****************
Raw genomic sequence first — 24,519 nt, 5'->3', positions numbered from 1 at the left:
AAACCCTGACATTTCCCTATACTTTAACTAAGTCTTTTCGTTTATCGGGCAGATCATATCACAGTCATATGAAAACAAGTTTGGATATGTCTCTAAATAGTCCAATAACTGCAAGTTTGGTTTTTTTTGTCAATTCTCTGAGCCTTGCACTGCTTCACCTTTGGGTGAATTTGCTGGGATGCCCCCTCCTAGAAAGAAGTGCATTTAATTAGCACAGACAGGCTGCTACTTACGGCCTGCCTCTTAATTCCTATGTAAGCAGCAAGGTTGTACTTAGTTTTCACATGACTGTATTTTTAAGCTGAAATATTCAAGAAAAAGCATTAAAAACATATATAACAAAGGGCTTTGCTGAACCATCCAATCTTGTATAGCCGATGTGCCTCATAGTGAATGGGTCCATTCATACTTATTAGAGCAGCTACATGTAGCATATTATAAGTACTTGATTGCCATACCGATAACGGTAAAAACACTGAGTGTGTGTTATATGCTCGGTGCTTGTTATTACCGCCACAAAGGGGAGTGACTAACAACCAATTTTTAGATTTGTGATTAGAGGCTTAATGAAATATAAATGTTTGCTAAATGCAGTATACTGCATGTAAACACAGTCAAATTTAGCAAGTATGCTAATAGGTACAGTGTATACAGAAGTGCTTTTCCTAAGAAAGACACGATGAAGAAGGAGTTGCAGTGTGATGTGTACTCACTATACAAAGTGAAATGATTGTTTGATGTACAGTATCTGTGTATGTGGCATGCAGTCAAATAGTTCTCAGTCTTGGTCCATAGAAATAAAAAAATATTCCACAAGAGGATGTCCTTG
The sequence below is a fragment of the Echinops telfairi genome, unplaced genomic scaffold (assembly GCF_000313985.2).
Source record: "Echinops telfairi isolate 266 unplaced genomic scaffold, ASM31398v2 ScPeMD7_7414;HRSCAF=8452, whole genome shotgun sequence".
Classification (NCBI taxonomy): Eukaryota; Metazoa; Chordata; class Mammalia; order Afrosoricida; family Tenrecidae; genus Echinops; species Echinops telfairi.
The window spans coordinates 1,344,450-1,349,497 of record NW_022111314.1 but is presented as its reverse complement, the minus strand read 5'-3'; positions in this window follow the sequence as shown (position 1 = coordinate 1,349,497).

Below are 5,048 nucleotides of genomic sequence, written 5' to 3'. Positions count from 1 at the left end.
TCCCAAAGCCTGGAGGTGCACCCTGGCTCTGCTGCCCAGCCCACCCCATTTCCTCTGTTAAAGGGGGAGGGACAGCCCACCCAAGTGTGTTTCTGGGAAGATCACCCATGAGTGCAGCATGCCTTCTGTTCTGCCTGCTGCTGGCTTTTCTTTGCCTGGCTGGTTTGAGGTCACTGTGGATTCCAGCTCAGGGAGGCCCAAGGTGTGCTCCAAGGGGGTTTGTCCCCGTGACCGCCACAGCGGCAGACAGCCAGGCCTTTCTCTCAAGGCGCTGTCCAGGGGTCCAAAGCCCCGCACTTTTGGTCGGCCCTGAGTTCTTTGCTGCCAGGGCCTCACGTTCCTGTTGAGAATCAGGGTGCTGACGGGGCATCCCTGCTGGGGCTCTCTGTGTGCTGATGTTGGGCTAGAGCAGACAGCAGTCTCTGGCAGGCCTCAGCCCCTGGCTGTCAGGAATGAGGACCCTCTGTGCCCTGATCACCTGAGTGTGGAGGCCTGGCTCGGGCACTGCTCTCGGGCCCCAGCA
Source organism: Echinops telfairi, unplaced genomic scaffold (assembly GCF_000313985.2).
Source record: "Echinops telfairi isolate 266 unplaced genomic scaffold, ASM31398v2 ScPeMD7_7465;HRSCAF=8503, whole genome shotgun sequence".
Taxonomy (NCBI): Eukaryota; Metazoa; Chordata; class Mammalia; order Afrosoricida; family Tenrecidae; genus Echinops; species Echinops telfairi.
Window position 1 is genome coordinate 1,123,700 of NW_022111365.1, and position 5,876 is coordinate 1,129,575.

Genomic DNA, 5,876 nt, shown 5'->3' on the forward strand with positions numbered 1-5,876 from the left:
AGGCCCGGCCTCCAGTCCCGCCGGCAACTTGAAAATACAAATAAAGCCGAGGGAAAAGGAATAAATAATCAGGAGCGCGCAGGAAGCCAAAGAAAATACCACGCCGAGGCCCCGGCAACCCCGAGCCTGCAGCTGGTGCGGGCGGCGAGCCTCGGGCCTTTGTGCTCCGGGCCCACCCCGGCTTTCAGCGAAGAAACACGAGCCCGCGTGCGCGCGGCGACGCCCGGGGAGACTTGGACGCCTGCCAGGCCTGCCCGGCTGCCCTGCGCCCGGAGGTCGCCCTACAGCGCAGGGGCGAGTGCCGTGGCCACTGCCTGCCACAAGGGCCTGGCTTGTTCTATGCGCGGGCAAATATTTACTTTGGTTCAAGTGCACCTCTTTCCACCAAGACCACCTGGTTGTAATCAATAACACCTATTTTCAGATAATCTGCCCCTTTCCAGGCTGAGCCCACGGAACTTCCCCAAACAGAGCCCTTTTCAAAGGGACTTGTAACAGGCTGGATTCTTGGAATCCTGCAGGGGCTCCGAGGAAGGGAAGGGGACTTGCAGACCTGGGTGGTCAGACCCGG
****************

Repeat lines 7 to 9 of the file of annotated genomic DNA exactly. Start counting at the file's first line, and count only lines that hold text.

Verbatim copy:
Below are 5,048 nucleotides of genomic sequence, written 5' to 3'. Positions count from 1 at the left end.
TCCCAAAGCCTGGAGGTGCACCCTGGCTCTGCTGCCCAGCCCACCCCATTTCCTCTGTTAAAGGGGGAGGGACAGCCCACCCAAGTGTGTTTCTGGGAAGATCACCCATGAGTGCAGCATGCCTTCTGTTCTGCCTGCTGCTGGCTTTTCTTTGCCTGGCTGGTTTGAGGTCACTGTGGATTCCAGCTCAGGGAGGCCCAAGGTGTGCTCCAAGGGGGTTTGTCCCCGTGACCGCCACAGCGGCAGACAGCCAGGCCTTTCTCTCAAGGCGCTGTCCAGGGGTCCAAAGCCCCGCACTTTTGGTCGGCCCTGAGTTCTTTGCTGCCAGGGCCTCACGTTCCTGTTGAGAATCAGGGTGCTGACGGGGCATCCCTGCTGGGGCTCTCTGTGTGCTGATGTTGGGCTAGAGCAGACAGCAGTCTCTGGCAGGCCTCAGCCCCTGGCTGTCAGGAATGAGGACCCTCTGTGCCCTGATCACCTGAGTGTGGAGGCCTGGCTCGGGCACTGCTCTCGGGCCCCAGCA
Source organism: Echinops telfairi, unplaced genomic scaffold (assembly GCF_000313985.2).